First, the New York Times story by Matt Wald:  Nuclear Plants Get Through the Storm with Little Trouble, which says pretty much what the title implies.

John Horgan at Scientific American asks Does Sandy Mean We Should Have Fewer Nuclear Plants or More?   He concludes that, due to global warming, we should definitely have more nuclear plants.

Meanwhile the mainstream press is following the real stories, not the scare stories.  For example, ProPublica asked Why Do Hospital Generators Keep Failing?  Three New York City area hospitals had to be evacuated when their generators (badly placed or badly maintained) failed.  Hundreds of critically ill patients had to be moved.

The real stories. Gas has been difficult-to-impossible to obtain, the port of New York was shut for an extended time, lines of ambulances were pulled into service to evacuate hospitals, people drowned in their homes in New Jersey and  Lower Manhattan.  These are the stories the newspapers are covering.

Nuclear opponents are probably gnashing their teeth that their carefully-contrived “what if” scenarios are being neglected. But the press is busy with the true, painful, sad stories of Hurricane Sandy.

The nuclear plants were okay, as pretty much everyone expected.


Robert Hargraves's picture
Robert Hargraves on Nov 7, 2012

Storms are yet another reason for locating multiple small nuclear power plants near cities, providing independent power sources without long, vulnerable transmission lines.

Michael Boyter's picture
Michael Boyter on Nov 9, 2012

Give me a break, you have an EX GE Employee reporting and you expect her to be objective about safety issues with GE's Nuclear Reactors?  The GE FUKUSHIMA designed plants are ticking time bombs for problems,  There has never been a worse designed plant as shown by the results of  3 core meltdowns into the earth in Fukushima.  The fact that your publication rely's on this kind of reporting and expects it to be objective is very dissappointing to me.  Why don't you mention the fact that TEPCO just came up with 150 Billion dollar price tag to clean up the mess from these wonderfully designed reactors? Why don't you discuss the fact that Reactor #4 at Fukushima's holding the most amoiunt of spent fuel is the most dangerous situation on the planet if this cracked and broken swimming pool suspended over the blowout  remains of the reactor, is dangerously damaged and a relatively small earthquake will droo  80X more radioactive spent fuel rods into a very dangerous situatioin.  How about some facts?  GE  How much responsibllity do you take for the Global Disaster Spewing Radiation into the Ocean and Atmosphere on its way to Hawaii and the West coast of California,  Thanks GE you tax free wonder company!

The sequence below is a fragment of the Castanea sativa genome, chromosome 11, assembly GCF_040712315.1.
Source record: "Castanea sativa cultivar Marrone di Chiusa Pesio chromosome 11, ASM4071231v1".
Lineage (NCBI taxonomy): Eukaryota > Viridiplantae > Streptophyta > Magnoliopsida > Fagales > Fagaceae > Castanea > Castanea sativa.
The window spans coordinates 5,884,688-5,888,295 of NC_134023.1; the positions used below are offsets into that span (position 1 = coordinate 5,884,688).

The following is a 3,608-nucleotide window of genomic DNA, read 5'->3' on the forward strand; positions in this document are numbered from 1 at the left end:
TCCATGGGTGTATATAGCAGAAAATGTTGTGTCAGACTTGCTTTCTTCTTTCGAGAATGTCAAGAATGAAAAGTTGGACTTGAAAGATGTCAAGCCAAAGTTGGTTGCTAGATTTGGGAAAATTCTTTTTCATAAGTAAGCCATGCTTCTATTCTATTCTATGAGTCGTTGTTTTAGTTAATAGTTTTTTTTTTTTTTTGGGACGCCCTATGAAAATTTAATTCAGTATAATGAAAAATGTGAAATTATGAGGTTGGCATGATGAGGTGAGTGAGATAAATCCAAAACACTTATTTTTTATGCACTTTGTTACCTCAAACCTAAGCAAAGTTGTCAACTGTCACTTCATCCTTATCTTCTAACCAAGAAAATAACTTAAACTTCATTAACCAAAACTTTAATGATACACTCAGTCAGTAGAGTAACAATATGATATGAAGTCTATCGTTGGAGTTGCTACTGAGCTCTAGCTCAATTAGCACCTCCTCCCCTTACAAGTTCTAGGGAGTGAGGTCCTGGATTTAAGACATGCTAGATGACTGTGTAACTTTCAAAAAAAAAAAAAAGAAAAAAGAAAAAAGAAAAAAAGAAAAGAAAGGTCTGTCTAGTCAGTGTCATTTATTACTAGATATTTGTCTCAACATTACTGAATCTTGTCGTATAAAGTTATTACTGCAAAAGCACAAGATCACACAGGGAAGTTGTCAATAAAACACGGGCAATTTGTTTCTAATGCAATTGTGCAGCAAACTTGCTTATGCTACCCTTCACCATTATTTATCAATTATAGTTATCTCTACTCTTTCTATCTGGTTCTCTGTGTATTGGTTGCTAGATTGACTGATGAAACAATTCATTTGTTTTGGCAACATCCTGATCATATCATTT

Meredith Angwin's picture
Meredith Angwin on Nov 10, 2012


I am not going to write a long note refuting your Many Capital Letters email.  Your fact-checking on Fukushima is about the same as your fact-checking on my work history.  In other words, dead wrong.  

I have never worked for GE.  As a matter of fact, I have never worked for GE, Westinghouse, B&W, or Combustion Engineering (the big reactor suppliers, back when America built big equipment).  I worked for the Electric Power Research Institute. I was a project manager first in the renewable group, then in the nuclear group. My speciality is water chemistry and corrosion-resistant materials.  I also had private contracts with utilities after I left EPRI and set up my own consulting company.   

Perhaps, from your perspective, all big companies are alike. Interchangeable. Maybe I "might as well have" worked for GE.   I don't share that view.

Paul O's picture
Paul O on Nov 11, 2012

Can you at least acknowledge that A Magnitude 7.4 earthquake followed by a 10 ft Tsunami may have had something to do with the failure of the cooling systems at Fukushima?

Of course Several generations 3 and 4 designs would have kept going safely in spite of these natural disasters, but  it is wrong to make it sound as though the GE designs were bad in the first place.

Ignorance is Not bliss.

Meredith Angwin's picture
Thank Meredith for the Post!